Jim Leyland's left shoe was untied and slapping against the concrete floor and his right rear pocket was pulled inside out so it stuck out like a bunny's tail when he walked into his news conference before ALCS Game 1 at Yankee Stadium Saturday night.
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Leyland, the Tigers' 67-year-old manager, presents quite a contrast with the meticulous and corporate Yankees manager who preceded him in the interview room Saturday. Leyland, who landed his first minor-league coaching job when Joe Girardi was in first grade, is the epitome of old school. He smokes cigarettes, speaks in double negatives and loves to employ colloquialisms such as "that's yesterday's breakfast" when asked questions about subjects he thinks aren't important.
Leyland often professes not to know the advanced metrics that dominate his profession these days. He makes decisions on feel as much as numbers. This is something the 47-year-old Girardi is just starting to do this postseason, making gutsy calls such as pinch hitting for Alex Rodriguez twice.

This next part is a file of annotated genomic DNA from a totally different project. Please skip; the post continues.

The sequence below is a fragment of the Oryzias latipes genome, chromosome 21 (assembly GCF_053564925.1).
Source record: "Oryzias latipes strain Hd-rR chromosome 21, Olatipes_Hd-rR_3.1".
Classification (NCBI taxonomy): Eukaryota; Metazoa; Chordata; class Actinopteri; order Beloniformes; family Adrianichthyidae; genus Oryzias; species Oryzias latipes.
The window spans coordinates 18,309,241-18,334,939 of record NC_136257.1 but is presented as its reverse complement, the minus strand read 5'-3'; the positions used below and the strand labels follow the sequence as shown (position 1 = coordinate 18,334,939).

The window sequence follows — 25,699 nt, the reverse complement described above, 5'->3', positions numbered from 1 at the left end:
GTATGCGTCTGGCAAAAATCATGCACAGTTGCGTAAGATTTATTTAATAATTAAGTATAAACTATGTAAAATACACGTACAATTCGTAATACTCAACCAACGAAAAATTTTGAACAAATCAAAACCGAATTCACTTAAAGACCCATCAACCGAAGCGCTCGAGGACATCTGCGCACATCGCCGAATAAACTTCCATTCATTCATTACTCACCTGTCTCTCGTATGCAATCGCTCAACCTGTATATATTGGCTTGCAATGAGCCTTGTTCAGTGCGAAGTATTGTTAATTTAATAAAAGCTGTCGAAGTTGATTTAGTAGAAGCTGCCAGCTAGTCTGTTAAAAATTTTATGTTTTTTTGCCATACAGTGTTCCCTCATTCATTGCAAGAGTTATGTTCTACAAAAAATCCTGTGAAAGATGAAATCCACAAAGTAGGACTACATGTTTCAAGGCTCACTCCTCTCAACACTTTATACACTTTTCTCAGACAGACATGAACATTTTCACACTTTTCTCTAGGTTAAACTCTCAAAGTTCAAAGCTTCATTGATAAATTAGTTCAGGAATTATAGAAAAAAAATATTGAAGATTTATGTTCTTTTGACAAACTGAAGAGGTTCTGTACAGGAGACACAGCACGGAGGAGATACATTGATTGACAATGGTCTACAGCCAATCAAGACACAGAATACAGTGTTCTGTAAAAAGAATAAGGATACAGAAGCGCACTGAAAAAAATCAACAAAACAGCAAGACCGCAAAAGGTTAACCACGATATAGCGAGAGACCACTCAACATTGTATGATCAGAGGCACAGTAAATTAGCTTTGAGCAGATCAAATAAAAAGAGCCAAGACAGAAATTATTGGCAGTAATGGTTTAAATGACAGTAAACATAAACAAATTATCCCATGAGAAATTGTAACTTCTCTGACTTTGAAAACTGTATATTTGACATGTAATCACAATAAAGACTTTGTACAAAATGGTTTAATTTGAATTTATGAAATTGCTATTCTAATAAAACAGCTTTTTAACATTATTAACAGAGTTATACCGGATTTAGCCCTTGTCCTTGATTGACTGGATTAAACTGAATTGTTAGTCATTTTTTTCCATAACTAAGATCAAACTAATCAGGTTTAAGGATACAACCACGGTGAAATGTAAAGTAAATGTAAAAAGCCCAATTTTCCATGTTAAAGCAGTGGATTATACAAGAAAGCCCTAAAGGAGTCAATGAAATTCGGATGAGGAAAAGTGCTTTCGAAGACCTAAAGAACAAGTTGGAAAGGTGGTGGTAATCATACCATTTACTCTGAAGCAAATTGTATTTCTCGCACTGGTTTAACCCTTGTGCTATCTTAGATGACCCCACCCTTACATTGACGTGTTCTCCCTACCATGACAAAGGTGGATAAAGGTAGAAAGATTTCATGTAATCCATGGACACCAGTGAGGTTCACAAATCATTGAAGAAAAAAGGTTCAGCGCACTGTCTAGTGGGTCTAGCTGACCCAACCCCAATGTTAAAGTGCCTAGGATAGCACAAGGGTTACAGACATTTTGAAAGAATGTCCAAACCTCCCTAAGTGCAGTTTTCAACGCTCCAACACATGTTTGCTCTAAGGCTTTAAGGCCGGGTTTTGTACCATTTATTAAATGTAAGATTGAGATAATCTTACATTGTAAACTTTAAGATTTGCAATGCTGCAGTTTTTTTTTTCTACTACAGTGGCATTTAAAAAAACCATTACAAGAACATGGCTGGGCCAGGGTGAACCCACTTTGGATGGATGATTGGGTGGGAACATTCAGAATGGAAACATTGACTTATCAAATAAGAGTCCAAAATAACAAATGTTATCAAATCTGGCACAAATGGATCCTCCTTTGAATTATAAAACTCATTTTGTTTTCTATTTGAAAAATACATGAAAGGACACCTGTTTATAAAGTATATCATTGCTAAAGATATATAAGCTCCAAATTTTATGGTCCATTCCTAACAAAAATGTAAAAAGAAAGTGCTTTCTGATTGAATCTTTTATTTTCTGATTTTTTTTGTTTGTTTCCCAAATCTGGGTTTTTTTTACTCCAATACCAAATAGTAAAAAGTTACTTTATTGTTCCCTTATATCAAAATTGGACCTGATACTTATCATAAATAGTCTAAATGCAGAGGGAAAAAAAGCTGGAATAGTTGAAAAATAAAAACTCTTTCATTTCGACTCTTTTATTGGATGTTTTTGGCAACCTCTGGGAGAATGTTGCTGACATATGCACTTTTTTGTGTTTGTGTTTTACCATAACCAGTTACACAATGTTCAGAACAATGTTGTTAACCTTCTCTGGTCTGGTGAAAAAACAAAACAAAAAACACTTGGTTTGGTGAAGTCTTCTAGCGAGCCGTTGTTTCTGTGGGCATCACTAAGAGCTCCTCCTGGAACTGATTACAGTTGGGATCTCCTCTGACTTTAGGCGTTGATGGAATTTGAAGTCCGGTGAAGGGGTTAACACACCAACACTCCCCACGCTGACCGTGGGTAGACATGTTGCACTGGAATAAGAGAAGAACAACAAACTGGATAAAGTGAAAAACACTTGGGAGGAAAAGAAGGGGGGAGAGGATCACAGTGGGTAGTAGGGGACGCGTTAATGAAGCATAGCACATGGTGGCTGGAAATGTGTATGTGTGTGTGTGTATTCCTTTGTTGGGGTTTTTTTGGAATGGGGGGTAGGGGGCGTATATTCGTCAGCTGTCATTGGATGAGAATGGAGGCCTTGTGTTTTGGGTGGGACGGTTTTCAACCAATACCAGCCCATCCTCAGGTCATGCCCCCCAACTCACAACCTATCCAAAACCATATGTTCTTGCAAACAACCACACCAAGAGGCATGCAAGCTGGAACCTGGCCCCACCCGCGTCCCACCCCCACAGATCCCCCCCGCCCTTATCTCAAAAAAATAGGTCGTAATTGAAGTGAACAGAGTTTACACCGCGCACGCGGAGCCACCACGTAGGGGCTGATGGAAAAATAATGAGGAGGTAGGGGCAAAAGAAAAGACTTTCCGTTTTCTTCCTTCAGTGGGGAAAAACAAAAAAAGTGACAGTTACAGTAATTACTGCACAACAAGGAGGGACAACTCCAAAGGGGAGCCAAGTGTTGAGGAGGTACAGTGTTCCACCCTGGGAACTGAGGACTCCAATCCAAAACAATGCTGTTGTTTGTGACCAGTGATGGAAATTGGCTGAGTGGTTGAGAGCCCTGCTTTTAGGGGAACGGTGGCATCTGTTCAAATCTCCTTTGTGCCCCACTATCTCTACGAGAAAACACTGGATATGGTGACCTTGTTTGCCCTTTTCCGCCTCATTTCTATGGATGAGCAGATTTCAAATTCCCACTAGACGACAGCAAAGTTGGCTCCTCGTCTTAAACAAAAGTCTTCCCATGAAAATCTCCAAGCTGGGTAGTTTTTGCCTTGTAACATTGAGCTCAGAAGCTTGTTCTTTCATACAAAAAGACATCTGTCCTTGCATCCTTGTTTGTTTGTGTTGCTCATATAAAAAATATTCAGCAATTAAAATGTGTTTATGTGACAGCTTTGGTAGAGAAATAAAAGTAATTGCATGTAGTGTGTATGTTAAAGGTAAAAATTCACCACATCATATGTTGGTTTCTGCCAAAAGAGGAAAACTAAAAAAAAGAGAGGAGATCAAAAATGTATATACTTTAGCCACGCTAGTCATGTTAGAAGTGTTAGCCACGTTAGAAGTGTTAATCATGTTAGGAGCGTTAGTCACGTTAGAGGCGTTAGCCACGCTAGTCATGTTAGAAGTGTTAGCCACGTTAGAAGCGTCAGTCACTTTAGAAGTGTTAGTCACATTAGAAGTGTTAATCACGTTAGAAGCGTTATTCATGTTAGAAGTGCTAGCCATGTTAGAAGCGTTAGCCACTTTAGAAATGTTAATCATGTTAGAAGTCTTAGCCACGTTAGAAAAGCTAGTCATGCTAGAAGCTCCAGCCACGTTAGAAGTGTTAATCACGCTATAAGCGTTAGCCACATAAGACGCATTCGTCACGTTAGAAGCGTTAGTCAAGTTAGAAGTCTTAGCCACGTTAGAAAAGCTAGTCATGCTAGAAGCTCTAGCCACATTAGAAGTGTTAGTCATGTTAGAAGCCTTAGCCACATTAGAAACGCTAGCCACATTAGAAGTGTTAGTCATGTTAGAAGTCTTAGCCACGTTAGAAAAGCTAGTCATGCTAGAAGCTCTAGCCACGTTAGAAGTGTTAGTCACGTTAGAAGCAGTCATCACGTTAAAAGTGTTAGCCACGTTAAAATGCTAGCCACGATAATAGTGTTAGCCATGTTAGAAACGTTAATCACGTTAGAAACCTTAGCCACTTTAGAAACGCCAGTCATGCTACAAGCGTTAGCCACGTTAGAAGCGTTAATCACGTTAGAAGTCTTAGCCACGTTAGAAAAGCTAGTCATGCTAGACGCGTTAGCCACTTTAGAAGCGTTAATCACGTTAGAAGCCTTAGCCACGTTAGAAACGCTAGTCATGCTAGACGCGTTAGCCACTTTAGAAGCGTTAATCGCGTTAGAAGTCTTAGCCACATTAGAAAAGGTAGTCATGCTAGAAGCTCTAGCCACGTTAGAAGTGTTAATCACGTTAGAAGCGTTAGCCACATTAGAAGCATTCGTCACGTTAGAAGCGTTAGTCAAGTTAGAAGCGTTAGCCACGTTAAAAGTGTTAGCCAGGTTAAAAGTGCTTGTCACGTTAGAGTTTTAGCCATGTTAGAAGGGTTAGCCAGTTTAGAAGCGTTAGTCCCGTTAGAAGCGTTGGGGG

Fans have done their fair share of groaning and second-guessing Leyland's lineups and the way he uses his bullpen, but he hasn't had a whole lot of trouble getting his young clubhouse to buy into his old-school ways. Superstar Miguel Cabrera even went to bat for his manager recently during an autograph signing at U.S. Celluar Field in Chicago.
A Tigers fan appeared at the signing with a poster board that said "Fire Leyland" on it and began to badger Cabrera about Leyland. Cabrera took the sign, tucked it under his arm and continued to sign autographs.
In fact, more than a few of his players have credited Leyland with helping them stay together during a challenging end of the season and ALDS. The Tigers won eight of their final 10 games of the regular season to overtake the White Sox for the AL Central title. They then managed to advance to their second consecutive ALCS, beating the A's in five games after blowing a two-game lead.
Leyland is on a one-year contract, and there has been a lot of pressure for the Tigers to make a change for next year. His players, however, say that pressure has never trickled into their clubhouse.
"There hasn't been much drama within the clubhouse or anything like that, despite times during the year where we've been inconsistent," catcher Alex Avila told Detroit reporters. "I think that's a credit to him and the staff we have. That's why I think there's been no sense of panic here. It's a pretty level-headed club, and that starts with Skip and the coaching staff."